Advantages of IQ test(23 Posts)
My six year old son is bright and happy and top of his (below average) class. His educational needs are not being met by the school. They are leaving him to coast, I suspect because he has already attained/ exceeded the levels required for the end of year SATS.
The school is hopeless in nearly every way, but I want to give it a go before making any drastic decisions. I wondered if I should take him to an educational psychologist as, if his IQ is above average, it might spur the school into paying more than lip service to adequate differentiation.
I have the following questions:
1. What are the pros and cons of doing an IQ test?
2. Has an IQ test made any difference to the way the school deals with your child, and, finally...
3. Where do I find a good educational psychologist?
IQ tests prove only that a person is good at doing a test. Results aged 6 are meaningless. Save your money & relax. Stressing is far worse for the child.
The school is an unimaginative school that is not adequately differentiating work for the more able children, including my son. They are unimaginative enough that they are more likely to take a piece of paper from an official seriously than to respond to the evidence of the (increasingly bored) children in front of them. At least that's my hope, and I'm very open to other suggestions/tactics.
I have mixed views about IQ tests - but in this case, it would be a means to an end (or that would be the goal - which is why I'm interested in other peoples experiences in this situation).
Perhaps they don't diiferentiate because they are incapable? An IQ test result will not aid them with that!
Well, yes, BSC. You are right: they don't differentiate because 1) they don't really care that much (the focus is on trying to raise up the struggling end of the class to the pass mark) and because 2) the teachers are not that able (the school is in a bad way).
I thought about the IQ route as I have had some success previously in getting more attention for my son by asking for formal assessments from the school. This resulted in him being added to a secret list (I only learned about it from office gossip!) and a bit of encouraging noise, but no actual increase in challenging or interesting work. I think the school was just pleased to have it look on paper as if they were doing something for the more able students (they have been criticised repeatedly by OFSTED for not doing this).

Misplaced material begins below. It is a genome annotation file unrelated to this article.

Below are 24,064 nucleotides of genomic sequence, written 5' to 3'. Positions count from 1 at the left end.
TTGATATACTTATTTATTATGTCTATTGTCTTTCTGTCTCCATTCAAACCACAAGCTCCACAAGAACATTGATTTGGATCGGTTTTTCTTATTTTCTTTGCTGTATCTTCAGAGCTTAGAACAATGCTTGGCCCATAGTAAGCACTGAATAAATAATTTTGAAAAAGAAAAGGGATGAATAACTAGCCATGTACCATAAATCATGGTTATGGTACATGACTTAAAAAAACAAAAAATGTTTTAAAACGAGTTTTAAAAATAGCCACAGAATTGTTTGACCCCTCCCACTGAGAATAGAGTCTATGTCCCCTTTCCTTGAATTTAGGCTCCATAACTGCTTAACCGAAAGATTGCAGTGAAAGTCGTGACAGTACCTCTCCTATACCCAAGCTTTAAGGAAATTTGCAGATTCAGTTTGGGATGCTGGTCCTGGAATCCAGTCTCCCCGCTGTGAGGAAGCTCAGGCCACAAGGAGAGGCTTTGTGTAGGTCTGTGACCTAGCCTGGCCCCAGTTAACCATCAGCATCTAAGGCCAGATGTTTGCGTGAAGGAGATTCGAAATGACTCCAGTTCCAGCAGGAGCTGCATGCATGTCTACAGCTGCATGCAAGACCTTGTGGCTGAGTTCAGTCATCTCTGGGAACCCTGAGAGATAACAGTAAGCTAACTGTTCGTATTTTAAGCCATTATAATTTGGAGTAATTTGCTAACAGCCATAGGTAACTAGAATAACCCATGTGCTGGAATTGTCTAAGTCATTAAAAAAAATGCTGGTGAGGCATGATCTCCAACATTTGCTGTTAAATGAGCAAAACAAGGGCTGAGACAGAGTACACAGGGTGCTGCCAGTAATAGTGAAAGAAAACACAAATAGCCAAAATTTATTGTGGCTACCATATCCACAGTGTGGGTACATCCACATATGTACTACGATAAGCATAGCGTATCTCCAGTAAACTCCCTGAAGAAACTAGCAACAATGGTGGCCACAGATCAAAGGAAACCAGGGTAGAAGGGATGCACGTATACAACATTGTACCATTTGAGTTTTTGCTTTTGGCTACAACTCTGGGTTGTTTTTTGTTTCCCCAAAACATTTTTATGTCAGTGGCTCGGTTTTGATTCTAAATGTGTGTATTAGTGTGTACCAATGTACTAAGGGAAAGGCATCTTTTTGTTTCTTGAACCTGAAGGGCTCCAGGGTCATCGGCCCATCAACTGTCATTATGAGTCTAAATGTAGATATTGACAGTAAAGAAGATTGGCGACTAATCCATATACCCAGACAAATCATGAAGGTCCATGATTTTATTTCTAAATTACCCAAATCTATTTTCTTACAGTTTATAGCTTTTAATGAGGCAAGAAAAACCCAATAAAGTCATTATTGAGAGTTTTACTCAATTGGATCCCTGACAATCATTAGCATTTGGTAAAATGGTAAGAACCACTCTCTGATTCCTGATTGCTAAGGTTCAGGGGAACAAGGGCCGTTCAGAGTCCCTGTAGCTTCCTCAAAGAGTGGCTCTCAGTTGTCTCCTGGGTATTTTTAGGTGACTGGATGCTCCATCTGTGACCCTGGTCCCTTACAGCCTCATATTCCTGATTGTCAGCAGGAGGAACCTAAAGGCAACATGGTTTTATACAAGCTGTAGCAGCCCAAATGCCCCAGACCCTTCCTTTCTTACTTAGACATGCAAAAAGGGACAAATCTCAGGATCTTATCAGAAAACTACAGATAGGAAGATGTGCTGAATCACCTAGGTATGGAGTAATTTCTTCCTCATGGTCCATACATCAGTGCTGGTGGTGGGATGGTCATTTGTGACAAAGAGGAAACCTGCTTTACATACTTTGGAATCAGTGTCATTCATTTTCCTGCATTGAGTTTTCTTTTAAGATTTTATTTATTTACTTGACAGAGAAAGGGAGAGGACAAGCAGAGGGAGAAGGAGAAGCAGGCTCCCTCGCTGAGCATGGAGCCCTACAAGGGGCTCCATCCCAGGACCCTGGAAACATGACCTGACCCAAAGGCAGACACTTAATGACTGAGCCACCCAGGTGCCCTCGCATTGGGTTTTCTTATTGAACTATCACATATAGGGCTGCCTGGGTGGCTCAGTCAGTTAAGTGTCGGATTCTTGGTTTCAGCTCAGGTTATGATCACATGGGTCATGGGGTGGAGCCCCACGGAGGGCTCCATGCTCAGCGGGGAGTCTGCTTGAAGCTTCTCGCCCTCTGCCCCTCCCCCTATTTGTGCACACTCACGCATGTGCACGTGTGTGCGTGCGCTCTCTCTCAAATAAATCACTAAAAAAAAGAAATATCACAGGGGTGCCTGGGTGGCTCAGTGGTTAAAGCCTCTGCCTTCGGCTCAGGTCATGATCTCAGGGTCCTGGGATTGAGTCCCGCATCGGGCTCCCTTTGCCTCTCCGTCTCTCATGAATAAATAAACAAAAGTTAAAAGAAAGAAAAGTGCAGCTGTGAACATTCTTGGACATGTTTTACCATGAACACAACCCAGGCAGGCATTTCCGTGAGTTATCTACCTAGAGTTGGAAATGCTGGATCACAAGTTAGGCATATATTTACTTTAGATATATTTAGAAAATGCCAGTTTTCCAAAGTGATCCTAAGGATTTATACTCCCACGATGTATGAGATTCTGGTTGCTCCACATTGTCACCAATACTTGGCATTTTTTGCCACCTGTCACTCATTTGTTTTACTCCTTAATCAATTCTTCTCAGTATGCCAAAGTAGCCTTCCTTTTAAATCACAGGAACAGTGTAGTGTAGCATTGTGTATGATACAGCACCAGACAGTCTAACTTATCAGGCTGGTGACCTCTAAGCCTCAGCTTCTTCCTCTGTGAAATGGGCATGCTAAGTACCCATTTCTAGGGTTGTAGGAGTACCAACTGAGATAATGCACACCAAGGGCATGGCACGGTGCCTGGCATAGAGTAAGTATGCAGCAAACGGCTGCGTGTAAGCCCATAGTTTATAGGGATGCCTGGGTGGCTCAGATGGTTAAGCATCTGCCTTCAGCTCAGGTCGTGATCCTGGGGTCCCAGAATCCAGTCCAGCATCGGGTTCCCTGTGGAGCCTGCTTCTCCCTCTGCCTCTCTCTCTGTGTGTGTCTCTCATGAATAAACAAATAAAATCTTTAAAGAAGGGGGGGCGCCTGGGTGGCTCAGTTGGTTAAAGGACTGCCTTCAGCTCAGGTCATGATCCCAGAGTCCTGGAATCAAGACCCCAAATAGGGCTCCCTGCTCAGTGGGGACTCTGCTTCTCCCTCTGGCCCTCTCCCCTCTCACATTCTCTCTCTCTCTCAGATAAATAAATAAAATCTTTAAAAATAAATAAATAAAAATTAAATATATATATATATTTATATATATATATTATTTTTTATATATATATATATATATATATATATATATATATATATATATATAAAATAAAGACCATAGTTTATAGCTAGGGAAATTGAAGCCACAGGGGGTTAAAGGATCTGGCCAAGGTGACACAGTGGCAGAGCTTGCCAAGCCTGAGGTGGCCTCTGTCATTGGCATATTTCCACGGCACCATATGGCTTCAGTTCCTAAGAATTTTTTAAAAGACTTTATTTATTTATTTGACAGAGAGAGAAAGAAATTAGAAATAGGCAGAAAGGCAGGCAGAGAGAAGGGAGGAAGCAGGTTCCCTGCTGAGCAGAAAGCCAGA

I just don't want to face it: My son is happy in the school, because he loves his friends, but at some point his love of learning is going to be compromised by boredom.
You could try phoning Potential Plus for advice. My inclination is that the school won't take any notice of any IQ results and are more likely to take notice of his curriculum levels. If the school is really bad then I would be thinking of a move.
Sounds like a bad school. I doubt it will change radically enough to make a real difference.
When dd was in year 4 all the children did VR and NVR tests. Dd scored 140 as she got 100% in both. This made no difference to their assessment of her ability which was by teacher assessment only.
What can I do? What should I do?
My son is happy at school because he loves his friends. But I have lost faith in the school. The teaching is unimaginative and poor and pitched below his ability. The school does not seem bothered by this, and it is in fact a systemic problem.
I was an unusually bright child. I was bored throughout school and switched off. I want to avoid that happening to him. At the same time, he has lots of friends and is happy because of it, while I was a disengaged and socially awkward little girl.
I can't get my son into other local schools (there are other local schools where I would happily send him). My partner has offered to homeschool three days a week, if I take my son for two, but I baulk at this because he really loves his friends and enjoys being away from his parents, living his own daily school life.
Yep - expand his breadth of work, rather than wanting school to do more depth. Learn an instrument, visit museums to kindle an interest that way, make one day a week a <insert different country> day, prepare and eat food from that country, google traditional costumes, find out about a day in the life of a child in that country.
Read to him and with him, get him to describe the characters in his books, get him reading non-fiction, poetry, kids newspapers, different genres.
Chill about school. He's enjoying it, that's what's important.
We do all those things and more. He is a highly engaged child, largely due to my efforts.
I'd chill if I could. I'll try if I can. I think I resent sending my son seven hours a day to a school that is doing so very little for him. It's hard to see the point.